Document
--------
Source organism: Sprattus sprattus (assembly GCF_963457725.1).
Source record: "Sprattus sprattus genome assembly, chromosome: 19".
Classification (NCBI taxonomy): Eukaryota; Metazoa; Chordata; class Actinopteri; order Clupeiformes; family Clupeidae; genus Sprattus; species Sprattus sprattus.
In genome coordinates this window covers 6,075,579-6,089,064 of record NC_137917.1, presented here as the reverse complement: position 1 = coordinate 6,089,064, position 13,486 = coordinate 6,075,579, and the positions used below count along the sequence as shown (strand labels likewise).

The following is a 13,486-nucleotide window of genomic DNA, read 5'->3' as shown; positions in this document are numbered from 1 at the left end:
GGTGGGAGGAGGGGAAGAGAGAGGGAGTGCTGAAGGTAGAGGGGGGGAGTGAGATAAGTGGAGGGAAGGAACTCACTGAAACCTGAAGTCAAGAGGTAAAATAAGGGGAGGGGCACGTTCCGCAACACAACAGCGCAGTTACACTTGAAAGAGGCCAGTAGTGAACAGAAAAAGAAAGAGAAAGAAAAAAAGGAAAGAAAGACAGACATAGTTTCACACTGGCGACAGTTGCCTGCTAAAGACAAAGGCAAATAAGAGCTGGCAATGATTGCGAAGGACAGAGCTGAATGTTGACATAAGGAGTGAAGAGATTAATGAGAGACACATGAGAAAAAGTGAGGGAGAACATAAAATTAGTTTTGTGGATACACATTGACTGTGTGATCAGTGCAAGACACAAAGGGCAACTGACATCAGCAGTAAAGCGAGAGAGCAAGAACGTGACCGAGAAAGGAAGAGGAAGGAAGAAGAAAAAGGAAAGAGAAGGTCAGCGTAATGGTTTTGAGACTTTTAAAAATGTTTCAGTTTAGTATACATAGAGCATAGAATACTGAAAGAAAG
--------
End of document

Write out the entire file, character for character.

Source organism: Sprattus sprattus (assembly GCF_963457725.1).
Source record: "Sprattus sprattus genome assembly, chromosome: 19".
Classification (NCBI taxonomy): Eukaryota; Metazoa; Chordata; class Actinopteri; order Clupeiformes; family Clupeidae; genus Sprattus; species Sprattus sprattus.
In genome coordinates this window covers 6,075,579-6,089,064 of record NC_137917.1, presented here as the reverse complement: position 1 = coordinate 6,089,064, position 13,486 = coordinate 6,075,579, and the positions used below count along the sequence as shown (strand labels likewise).

The following is a 13,486-nucleotide window of genomic DNA, read 5'->3' as shown; positions in this document are numbered from 1 at the left end:
GGTGGGAGGAGGGGAAGAGAGAGGGAGTGCTGAAGGTAGAGGGGGGGAGTGAGATAAGTGGAGGGAAGGAACTCACTGAAACCTGAAGTCAAGAGGTAAAATAAGGGGAGGGGCACGTTCCGCAACACAACAGCGCAGTTACACTTGAAAGAGGCCAGTAGTGAACAGAAAAAGAAAGAGAAAGAAAAAAAGGAAAGAAAGACAGACATAGTTTCACACTGGCGACAGTTGCCTGCTAAAGACAAAGGCAAATAAGAGCTGGCAATGATTGCGAAGGACAGAGCTGAATGTTGACATAAGGAGTGAAGAGATTAATGAGAGACACATGAGAAAAAGTGAGGGAGAACATAAAATTAGTTTTGTGGATACACATTGACTGTGTGATCAGTGCAAGACACAAAGGGCAACTGACATCAGCAGTAAAGCGAGAGAGCAAGAACGTGACCGAGAAAGGAAGAGGAAGGAAGAAGAAAAAGGAAAGAGAAGGTCAGCGTAATGGTTTTGAGACTTTTAAAAATGTTTCAGTTTAGTATACATAGAGCATAGAATACTGAAAGAAAG